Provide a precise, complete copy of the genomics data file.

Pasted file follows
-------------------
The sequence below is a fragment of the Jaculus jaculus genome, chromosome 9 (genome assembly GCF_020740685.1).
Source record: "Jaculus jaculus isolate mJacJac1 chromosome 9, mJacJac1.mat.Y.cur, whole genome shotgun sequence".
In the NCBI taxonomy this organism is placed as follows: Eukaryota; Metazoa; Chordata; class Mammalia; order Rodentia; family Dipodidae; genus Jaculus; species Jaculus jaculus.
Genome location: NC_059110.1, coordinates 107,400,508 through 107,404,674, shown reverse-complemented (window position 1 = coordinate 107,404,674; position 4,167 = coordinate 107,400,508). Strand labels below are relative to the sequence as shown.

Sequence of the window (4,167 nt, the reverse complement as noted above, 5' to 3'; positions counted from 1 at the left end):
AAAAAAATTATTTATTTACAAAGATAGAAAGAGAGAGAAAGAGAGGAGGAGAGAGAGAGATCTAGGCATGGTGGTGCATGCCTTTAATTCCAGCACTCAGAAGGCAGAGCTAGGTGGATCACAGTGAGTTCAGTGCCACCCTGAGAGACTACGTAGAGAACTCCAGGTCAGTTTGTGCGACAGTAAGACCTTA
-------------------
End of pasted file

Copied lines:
The sequence below is a fragment of the Jaculus jaculus genome, chromosome 9 (genome assembly GCF_020740685.1).
Source record: "Jaculus jaculus isolate mJacJac1 chromosome 9, mJacJac1.mat.Y.cur, whole genome shotgun sequence".
In the NCBI taxonomy this organism is placed as follows: Eukaryota; Metazoa; Chordata; class Mammalia; order Rodentia; family Dipodidae; genus Jaculus; species Jaculus jaculus.
Genome location: NC_059110.1, coordinates 107,400,508 through 107,404,674, shown reverse-complemented (window position 1 = coordinate 107,404,674; position 4,167 = coordinate 107,400,508). Strand labels below are relative to the sequence as shown.

Sequence of the window (4,167 nt, the reverse complement as noted above, 5' to 3'; positions counted from 1 at the left end):
AAAAAAATTATTTATTTACAAAGATAGAAAGAGAGAGAAAGAGAGGAGGAGAGAGAGAGATCTAGGCATGGTGGTGCATGCCTTTAATTCCAGCACTCAGAAGGCAGAGCTAGGTGGATCACAGTGAGTTCAGTGCCACCCTGAGAGACTACGTAGAGAACTCCAGGTCAGTTTGTGCGACAGTAAGACCTTA